This first appeared in The Libertarian Forum, Volume XI, NO.2, March-April, 1978
Someone has, indubitably, shot and almost assassinated Larry Flynt, creator and publisher of Hustler and other publications. Why did he do it? The Establishment theory is that a lone nut Christian did it, and indeed they picked up an authentic Christian at the scene of the crime, only to find that he was not the assassin.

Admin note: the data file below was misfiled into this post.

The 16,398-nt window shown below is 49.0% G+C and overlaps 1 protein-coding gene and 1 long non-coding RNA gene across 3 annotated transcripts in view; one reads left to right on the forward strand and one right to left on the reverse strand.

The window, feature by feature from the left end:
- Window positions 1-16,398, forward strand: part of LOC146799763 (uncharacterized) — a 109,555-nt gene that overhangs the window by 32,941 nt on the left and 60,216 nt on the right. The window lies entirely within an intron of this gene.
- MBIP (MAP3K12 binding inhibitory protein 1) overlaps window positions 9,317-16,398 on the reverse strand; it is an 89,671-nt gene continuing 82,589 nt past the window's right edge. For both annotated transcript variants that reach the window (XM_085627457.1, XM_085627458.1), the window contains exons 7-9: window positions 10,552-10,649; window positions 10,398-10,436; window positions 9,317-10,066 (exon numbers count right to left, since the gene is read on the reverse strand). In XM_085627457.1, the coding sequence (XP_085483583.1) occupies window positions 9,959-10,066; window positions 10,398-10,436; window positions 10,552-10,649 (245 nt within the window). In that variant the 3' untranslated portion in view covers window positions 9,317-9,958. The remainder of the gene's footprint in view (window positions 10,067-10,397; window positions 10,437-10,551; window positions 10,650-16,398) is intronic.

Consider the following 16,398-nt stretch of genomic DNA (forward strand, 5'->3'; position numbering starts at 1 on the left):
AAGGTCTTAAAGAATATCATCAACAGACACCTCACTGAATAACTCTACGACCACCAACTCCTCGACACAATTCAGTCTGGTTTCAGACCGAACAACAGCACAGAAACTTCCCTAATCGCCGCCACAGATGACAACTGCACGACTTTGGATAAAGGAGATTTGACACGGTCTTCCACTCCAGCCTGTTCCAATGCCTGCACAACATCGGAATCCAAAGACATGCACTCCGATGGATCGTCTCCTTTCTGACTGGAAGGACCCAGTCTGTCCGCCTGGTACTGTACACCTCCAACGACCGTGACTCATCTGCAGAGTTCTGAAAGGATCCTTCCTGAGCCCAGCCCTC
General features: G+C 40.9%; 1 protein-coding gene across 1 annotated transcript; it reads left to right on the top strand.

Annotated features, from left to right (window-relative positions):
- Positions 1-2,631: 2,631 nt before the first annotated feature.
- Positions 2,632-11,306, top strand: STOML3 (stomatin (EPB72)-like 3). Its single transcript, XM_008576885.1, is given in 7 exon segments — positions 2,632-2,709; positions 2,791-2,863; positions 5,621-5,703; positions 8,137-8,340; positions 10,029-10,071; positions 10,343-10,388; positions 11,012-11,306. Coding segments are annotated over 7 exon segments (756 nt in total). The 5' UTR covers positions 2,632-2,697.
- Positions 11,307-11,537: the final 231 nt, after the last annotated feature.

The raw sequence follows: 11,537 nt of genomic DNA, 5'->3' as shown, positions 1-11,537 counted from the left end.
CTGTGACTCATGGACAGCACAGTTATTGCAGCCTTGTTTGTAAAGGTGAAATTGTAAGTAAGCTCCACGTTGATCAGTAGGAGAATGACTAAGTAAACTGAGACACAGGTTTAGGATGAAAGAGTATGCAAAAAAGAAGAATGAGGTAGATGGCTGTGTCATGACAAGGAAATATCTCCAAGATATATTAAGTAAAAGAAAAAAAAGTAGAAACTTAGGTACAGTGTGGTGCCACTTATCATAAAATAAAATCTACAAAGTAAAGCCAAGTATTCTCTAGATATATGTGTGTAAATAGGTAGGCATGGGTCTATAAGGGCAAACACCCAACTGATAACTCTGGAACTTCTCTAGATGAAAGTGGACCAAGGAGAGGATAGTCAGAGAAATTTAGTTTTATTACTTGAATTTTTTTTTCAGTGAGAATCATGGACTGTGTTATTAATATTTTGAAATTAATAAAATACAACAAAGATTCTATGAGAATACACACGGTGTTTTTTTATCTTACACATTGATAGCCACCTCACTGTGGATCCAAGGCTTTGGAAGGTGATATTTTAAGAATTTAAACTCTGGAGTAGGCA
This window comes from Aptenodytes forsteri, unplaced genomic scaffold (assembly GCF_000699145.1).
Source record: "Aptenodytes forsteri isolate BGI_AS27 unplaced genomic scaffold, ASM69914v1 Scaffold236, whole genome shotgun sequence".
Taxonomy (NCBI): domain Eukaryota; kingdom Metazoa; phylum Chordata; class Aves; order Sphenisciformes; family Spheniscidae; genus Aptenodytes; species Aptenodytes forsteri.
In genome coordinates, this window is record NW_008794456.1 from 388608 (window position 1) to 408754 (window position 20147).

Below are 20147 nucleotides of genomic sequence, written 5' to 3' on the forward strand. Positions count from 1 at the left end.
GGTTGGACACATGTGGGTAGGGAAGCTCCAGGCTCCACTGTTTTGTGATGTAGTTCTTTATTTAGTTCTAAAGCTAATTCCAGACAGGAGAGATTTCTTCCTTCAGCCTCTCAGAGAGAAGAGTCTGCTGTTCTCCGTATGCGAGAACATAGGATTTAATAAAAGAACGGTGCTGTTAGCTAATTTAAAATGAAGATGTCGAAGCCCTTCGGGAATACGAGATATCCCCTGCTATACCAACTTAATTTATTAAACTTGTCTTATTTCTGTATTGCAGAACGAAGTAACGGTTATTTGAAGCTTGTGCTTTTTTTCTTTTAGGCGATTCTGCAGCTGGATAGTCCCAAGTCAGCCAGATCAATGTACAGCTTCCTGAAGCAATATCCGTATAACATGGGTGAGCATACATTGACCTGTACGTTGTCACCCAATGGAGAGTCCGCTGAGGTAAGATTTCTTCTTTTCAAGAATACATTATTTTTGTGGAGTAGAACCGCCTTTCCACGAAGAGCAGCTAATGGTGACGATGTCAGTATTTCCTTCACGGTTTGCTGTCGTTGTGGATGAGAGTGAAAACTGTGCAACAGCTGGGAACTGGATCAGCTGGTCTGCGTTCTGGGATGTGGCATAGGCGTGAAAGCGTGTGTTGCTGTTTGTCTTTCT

Let us examine the alternative possible theories: (1) the Lone Nut Christian. But why would the lone Christian, however nutty, try to kill Larry Flynt shortly after he had converted from pornography to Jesus? Maybe before, but after Larry saw the light? Why would a Christian kill a newly found brother? Of course, he might have his doubts, as we all may, about the sincerity of Brother Flynt’s conversion. But this way madness lies, for surely we can’t kill all suspect newcomers to a proselytizing Church. And if someone like Chuck Colson remains unscathed, why pick on poor Flynt? And so soon? (2) Flynt might have been shot by a fellow pornographer, sore at Larry’s desertion of their common cause to that of Christianity. Dubious, for after all pornographers tend to be more interested in moolah than in ideology or solidarity, and so any pornographer would probably bid good riddance to a formidable competitor. And that leaves (3), the fascinating hypothesis, somehow neglected in press speculation, that Flynt’s shooting may have nothing whatever to do with Christianity, but is rather related to the fact that only a few days previously, Larry Flynt had taken out ads all over the country, offering no less than $1,000,000 reward “for information leading to the arrest and conviction of anyone involved in the planning or execution of President Kennedy’s murder, or for information which makes it possible for the truth to come out.” Oho! The Kennedy Assassination redivivus! In fact, Flynt had become such an Assassination buff that he had recently purchased the L. A. Free Press, and made the veteran revisionist Mark Lane the major editor of a new supplement, or Special Reports, on the Kennedy murder. The first supplement had just appeared on the stands. There have been so many murders, and mysterious deaths, surrounding the assassination of Kennedy and Oswald (and of Officer Tippitt), that we would have to go with this unsung hypothesis as at least a likely explanation.